The ambiguities of empowerment : a deconstructive approach to the adult education work of Edward Roux in the 1930s and 1940s and its implications for present conceptions of learner materials for adult basic education and training (ABET)
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AbstractBibliography: p. 173-182.
This research is an attempt to understand the ambiguities of empowerment inherent in transactions between educators and adult learners studying at a basic level. Through analysing the case study of Edward Roux's text-based adult education intervention for Africans in South Africa in the 1940's, some conclusions on the resultant power arrangements were drawn. These interpretive conclusions were applied comparatively to a set of adult basic education texts in use in South Africa in the 1990's. The research addressed itself to selected biographical events from Roux's life, as well as to a set of theoretical texts written by Roux about adult education and a set of pamphlets called The Sixpenny Library, intended for mass distribution to adult readers. The texts were analysed using a postmodern discourse analysis methodology. Having identified five recurrent discursive formations in the texts, it was proposed that these discourses could be intertextually read as constituting an individualised construction by Roux of the Enlightenment meta-narrative. The genealogy of the meta-narrative was analysed, the subjectification of the adult learners was asserted and an interpretation of the arrangements of power within the educational transaction was proposed. The primary findings were made on the basis of the case study: it was concluded that Roux was committed to the Enlightenment ideal which he constructed in terms of Western educational and cultural norms. By conflating education with social remediation and rationalism, he proposed that education in its own right had socially . redemptive power and that it would even result in equality. The potential impact of the intervention in subjectifying adult learners and their resultant disempowerment was analysed and some general trends were noted. Roux's intervention suggested a deep but unrealistic conviction that the acquisition of knowledge had the potential to alleviate the social deprivations that Africans suffered under conditions of post-colonial racial capitalism. Unconsciously Roux conflated the promise of empowerment with the acquisition of a set of basically Western rationalist cultural values and beliefs, without recognising the identity which he constructed for the educator and the attendant disempowerment which the learners may have experienced. The secondary stage of the research comprised the application of the claims identified in Roux's case study to three comparable genres of Adult Basic Education and Training texts of the 1990's; the presence of similar assumptions in these transactions was assessed and continuities and changes were identified. Some general conclusions were drawn regarding the nature of adult education transactions and the potential for a postmodern consciousness to alter the arrangements of power within educational transactions for adults was discussed. The limitations of the study in terms of learner responses was acknowledged and avenues for further research were identified. An attempt was made to bring into focus some of the uncertainties operative at a global level within adult education, while addressing issues of power between educator and learner in the field of basic adult education in South Africa.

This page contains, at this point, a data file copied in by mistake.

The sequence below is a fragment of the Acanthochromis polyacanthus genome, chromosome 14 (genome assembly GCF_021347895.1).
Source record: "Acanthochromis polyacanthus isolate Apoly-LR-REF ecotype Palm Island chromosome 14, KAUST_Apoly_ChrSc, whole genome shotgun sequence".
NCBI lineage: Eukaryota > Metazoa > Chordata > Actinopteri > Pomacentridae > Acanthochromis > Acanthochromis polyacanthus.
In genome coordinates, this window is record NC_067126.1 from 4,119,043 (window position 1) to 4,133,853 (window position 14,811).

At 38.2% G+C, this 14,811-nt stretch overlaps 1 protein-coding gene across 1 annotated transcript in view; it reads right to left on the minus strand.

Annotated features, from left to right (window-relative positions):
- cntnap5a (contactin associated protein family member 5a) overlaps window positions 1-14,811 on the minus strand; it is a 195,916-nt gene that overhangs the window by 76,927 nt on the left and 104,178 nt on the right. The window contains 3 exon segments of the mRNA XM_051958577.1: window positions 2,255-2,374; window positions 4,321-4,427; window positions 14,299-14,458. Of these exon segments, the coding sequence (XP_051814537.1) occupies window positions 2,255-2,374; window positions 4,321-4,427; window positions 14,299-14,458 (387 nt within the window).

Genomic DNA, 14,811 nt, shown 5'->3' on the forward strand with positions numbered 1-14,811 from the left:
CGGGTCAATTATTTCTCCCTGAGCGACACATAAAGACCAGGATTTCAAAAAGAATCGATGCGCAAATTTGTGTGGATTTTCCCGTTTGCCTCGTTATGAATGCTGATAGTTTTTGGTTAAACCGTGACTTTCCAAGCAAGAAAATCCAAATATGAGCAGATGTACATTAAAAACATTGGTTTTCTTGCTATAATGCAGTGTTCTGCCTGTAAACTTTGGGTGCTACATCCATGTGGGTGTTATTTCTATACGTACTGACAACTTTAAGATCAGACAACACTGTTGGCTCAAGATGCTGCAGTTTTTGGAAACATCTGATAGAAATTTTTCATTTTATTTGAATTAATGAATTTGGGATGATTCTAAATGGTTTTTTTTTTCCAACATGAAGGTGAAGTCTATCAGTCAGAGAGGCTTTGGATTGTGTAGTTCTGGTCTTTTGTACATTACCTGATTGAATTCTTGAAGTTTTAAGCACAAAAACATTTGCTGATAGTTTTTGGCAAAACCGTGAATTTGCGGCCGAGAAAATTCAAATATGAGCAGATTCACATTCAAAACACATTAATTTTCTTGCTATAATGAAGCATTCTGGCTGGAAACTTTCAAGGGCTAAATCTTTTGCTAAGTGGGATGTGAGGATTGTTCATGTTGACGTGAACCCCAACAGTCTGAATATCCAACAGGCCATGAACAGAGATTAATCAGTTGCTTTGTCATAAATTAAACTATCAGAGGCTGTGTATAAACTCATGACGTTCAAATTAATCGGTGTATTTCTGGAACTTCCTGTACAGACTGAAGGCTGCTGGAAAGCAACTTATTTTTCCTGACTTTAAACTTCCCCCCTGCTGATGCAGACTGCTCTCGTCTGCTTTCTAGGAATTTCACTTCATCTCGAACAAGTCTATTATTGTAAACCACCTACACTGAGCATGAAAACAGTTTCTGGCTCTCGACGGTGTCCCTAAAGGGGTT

TypeThesis / Dissertation
Alexander, L. 1999. The ambiguities of empowerment : a deconstructive approach to the adult education work of Edward Roux in the 1930s and 1940s and its implications for present conceptions of learner materials for adult basic education and training (ABET). University of Cape Town.